My Lords, I have Amendment 61 in this group, and I am grateful for the support that it is receiving. Clearly, the Government say that EU citizens will be allowed to continue to use e-passport gates at airports after the end of the transition period, but that is the problem. From what I can see, as a result of leaving the European Union, far from ending free movement of people, the Government are effectively opening it up to the citizens of more countries outside of the European Union, the EEA and Switzerland.
I must make it clear that, like the noble Baroness, Lady Bennett of Manor Castle, and my noble friend Lady Ludford, I am in favour of free movement. The point I am making is that lack of enforcement means that, in practice, free movement will not end at the end of the transition period.
EU, EEA and Swiss nationals have been able to use the e-passport gates at UK airports because, under European Union freedom of movement rules, they have been entitled to come to the UK without restriction. With the UK’s imminent departure from the EU, and the Government’s commitment to ending preferential immigration from the EU, the Government were faced with turmoil at the UK border if EU, EEA and Swiss nationals were not able to use the e-passport gates but had to be manually checked by Border Force staff; the queues for non-EU passport holders were already verging on the unacceptably long. Rather than remove the ability of EU citizens to use e-passport gates, the Government extended their use to citizens of Australia, Canada, Japan, New Zealand, Singapore, South Korea and the United States of America, thereby delivering on their promise not to give EU citizens preferential immigration rights, as these are now shared with the citizens of some non-EU countries.
Continued use of the e-passport gates means that, at the end of the transition period, and as set out in documentation from the Government, EU citizens will be able spend up to six months in the UK with no visa and no stamp in their passport, and with no questioning of the purpose of their visit, how long they intend to stay, or how they are going to sustain themselves financially during their time in the United Kingdom. As far as I know, there is no way of checking whether they have left the UK before the six months expires—or gone to Lille for the day at the end of that time and then stayed here for another six months.
The Government may reply that these people will not be able to work or continue to live in the UK because of the hostile environment that they have created for those who plan to live and work in the UK illegally. Under the hostile environment strategy championed by the former Prime Minister, Theresa May, when she was Home Secretary, the onus has been put on landlords, banks, employers and even hospital staff to check the immigration status of those with whom they come into contact. However, according to a report in the Times on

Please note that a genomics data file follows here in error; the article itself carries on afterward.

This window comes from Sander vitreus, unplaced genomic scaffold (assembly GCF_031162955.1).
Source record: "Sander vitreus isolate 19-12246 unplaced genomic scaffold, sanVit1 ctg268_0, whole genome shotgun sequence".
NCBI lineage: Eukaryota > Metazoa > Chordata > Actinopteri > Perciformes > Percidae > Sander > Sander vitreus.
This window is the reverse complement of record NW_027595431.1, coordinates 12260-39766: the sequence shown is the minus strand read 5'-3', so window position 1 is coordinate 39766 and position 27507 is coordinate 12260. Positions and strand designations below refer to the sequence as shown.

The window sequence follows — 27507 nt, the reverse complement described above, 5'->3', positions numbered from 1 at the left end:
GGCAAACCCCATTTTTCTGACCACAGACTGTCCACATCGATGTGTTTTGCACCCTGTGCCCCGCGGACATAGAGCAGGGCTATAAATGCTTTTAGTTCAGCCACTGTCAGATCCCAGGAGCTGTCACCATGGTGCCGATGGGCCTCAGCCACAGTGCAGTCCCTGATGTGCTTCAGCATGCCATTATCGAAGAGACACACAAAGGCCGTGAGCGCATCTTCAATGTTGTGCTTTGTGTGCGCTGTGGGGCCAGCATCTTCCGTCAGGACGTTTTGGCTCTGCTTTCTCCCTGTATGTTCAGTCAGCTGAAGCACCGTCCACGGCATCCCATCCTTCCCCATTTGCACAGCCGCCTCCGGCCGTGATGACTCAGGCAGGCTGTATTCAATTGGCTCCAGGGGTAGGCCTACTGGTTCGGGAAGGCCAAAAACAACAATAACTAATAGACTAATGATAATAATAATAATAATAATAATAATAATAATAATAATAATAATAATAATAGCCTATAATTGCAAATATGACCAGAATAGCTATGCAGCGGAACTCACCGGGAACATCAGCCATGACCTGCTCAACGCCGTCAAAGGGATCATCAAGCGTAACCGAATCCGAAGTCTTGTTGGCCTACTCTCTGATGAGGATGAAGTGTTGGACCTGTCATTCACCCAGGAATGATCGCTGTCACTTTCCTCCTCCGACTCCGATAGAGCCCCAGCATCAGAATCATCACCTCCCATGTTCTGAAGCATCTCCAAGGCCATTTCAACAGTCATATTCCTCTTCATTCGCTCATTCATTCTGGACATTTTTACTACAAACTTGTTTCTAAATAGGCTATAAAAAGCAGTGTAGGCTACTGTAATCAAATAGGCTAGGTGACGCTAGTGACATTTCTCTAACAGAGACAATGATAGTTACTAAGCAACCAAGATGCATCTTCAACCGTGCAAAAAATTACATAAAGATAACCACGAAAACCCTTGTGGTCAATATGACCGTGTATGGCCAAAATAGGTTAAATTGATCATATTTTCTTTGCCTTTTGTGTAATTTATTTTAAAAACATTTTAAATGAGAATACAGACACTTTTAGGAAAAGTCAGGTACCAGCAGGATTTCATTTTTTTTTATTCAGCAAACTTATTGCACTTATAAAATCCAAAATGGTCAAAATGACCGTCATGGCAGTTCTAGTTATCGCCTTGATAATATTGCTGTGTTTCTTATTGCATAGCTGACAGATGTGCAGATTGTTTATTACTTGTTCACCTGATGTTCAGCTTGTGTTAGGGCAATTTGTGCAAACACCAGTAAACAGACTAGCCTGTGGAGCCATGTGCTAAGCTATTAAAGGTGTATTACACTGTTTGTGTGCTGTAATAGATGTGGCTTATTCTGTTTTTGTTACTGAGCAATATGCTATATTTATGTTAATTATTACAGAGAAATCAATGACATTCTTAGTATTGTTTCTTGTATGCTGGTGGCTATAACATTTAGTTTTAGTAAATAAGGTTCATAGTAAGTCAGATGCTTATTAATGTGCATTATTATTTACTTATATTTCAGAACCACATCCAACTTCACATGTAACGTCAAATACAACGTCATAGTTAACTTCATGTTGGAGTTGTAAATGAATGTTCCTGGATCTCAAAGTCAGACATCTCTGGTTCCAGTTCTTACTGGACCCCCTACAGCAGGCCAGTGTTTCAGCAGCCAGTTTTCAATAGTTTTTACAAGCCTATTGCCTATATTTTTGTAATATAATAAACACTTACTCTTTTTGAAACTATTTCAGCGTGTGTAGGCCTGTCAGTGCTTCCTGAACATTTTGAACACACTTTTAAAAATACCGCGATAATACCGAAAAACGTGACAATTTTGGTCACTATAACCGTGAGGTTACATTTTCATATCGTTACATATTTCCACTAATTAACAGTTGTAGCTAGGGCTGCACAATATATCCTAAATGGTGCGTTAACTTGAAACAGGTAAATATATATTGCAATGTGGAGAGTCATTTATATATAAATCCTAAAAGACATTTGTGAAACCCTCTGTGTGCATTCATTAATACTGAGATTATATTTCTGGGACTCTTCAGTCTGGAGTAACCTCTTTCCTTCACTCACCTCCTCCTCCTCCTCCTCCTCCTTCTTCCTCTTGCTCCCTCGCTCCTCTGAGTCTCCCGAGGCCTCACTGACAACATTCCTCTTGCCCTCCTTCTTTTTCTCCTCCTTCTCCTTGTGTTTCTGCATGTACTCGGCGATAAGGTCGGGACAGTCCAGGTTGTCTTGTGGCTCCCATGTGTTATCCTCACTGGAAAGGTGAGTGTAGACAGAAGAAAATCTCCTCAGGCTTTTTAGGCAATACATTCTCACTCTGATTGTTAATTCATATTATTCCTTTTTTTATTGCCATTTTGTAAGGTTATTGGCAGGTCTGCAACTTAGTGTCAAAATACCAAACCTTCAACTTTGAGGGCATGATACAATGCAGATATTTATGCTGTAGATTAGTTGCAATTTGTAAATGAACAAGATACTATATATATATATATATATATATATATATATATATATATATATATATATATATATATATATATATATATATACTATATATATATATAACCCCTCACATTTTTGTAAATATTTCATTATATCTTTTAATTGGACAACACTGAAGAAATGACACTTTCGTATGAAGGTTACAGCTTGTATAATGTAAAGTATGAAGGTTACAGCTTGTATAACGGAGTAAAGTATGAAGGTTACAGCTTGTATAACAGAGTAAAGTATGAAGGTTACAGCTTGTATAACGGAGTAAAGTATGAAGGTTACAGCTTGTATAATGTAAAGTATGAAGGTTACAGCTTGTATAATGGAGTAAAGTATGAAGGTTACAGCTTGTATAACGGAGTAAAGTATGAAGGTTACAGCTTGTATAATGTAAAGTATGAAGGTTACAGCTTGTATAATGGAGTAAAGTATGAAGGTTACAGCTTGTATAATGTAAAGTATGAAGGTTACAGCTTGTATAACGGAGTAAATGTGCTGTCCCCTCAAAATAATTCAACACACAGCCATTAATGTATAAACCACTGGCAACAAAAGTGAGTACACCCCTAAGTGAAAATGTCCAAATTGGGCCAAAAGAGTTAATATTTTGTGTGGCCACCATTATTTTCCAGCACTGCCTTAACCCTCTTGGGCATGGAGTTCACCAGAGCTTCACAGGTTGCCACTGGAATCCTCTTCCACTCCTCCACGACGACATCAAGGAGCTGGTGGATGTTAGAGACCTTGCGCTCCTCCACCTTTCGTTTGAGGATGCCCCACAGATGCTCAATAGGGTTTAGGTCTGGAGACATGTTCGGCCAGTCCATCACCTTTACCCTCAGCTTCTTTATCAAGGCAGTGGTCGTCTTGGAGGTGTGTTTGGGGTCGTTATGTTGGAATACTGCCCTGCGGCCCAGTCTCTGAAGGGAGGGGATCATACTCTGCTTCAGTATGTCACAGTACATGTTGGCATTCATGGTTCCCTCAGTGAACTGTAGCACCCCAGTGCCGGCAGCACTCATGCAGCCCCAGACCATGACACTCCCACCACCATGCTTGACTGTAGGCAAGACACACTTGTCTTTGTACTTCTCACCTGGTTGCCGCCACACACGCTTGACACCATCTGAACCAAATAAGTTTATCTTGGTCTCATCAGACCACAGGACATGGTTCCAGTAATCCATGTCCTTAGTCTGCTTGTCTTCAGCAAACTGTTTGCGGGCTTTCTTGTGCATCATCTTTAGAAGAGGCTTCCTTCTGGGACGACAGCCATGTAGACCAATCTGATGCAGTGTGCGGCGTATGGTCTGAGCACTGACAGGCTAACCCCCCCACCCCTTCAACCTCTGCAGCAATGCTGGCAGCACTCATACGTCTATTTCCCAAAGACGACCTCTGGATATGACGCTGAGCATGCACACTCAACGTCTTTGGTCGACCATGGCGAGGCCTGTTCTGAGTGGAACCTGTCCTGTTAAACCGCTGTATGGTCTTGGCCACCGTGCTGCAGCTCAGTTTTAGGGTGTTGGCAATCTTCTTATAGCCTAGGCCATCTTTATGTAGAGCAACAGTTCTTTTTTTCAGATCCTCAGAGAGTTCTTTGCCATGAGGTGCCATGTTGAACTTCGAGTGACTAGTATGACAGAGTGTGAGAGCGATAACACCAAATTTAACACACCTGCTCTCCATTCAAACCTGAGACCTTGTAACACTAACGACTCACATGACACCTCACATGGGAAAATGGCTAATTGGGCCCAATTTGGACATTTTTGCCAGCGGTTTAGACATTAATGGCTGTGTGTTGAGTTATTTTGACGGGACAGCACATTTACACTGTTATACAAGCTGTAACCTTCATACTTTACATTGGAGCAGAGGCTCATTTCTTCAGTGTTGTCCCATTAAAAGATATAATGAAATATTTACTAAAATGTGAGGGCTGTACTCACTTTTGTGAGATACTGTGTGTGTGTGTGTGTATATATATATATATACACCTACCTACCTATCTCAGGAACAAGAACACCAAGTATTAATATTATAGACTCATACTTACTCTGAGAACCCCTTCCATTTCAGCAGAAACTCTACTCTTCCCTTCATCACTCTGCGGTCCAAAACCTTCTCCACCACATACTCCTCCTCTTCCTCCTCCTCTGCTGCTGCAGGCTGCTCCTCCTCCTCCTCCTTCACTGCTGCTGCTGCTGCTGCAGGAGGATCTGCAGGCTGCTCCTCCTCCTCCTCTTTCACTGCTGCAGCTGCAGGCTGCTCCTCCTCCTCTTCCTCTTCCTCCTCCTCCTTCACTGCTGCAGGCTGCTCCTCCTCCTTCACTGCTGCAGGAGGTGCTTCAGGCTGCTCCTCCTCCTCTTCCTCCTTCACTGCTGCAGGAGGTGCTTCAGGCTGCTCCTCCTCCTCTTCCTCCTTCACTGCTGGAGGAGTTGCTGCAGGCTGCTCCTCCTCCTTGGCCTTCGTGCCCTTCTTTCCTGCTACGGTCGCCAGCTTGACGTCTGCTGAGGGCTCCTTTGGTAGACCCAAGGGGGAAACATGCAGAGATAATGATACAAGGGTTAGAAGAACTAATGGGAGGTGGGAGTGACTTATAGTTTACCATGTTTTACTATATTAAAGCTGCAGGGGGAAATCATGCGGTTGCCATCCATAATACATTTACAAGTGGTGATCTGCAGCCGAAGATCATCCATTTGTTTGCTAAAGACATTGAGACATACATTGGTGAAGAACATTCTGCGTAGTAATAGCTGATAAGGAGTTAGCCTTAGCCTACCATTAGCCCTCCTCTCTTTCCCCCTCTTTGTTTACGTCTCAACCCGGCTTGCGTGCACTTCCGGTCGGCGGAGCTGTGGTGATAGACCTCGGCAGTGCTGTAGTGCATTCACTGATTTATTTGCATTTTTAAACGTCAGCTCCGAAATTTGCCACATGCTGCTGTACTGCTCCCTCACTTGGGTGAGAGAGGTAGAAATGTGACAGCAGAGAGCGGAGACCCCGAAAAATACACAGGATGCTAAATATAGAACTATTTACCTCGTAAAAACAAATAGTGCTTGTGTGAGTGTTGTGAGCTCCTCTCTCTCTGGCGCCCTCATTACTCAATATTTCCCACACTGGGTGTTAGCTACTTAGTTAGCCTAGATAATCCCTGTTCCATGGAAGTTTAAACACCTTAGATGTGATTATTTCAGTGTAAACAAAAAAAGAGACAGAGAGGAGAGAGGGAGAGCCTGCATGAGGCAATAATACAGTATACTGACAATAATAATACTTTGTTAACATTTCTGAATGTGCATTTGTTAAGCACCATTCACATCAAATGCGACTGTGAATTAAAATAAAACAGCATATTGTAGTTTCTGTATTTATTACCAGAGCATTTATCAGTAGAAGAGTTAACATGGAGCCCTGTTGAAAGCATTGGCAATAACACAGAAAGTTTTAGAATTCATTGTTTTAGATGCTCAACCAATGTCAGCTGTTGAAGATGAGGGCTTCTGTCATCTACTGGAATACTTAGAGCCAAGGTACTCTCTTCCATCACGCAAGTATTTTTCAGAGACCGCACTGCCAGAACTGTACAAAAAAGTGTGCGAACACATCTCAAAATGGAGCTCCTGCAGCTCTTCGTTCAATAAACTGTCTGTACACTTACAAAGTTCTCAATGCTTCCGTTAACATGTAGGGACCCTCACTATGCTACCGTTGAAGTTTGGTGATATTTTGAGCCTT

The IPPR analysis comes up with different numbers from those given this afternoon by the noble Lord, Lord Green of Deddington, but it paints a similar picture. According to the report in the Times, since 2015, the number of undocumented migrants leaving the UK voluntarily has fallen from about 4,000 to 2,000 a year, and the number of controlled returns supervised by the Home Office fell from about 3,000 to less than a 1,000. Research cited by the National Audit Office puts the number of people in the UK with no legal right to remain at more than a million.
Let us take the right to rent as an example: can an EU citizen or a citizen from one of the other B5JSSK countries—those who are allowed to use the e-passport gates—rent a property? Noble Lords might think not, but, in A Short Guide on Right to Rent, the Home Office advises that landlords can establish a B5JSSK national’s right to rent by checking their passport—which will of course have no stamp to show when they entered the UK—together with evidence of the date they last travelled to or entered the UK. What happened to the solely digital system for proving immigration status? This evidence might be a boarding pass or an airline, rail or boat ticket, a booking confirmation, or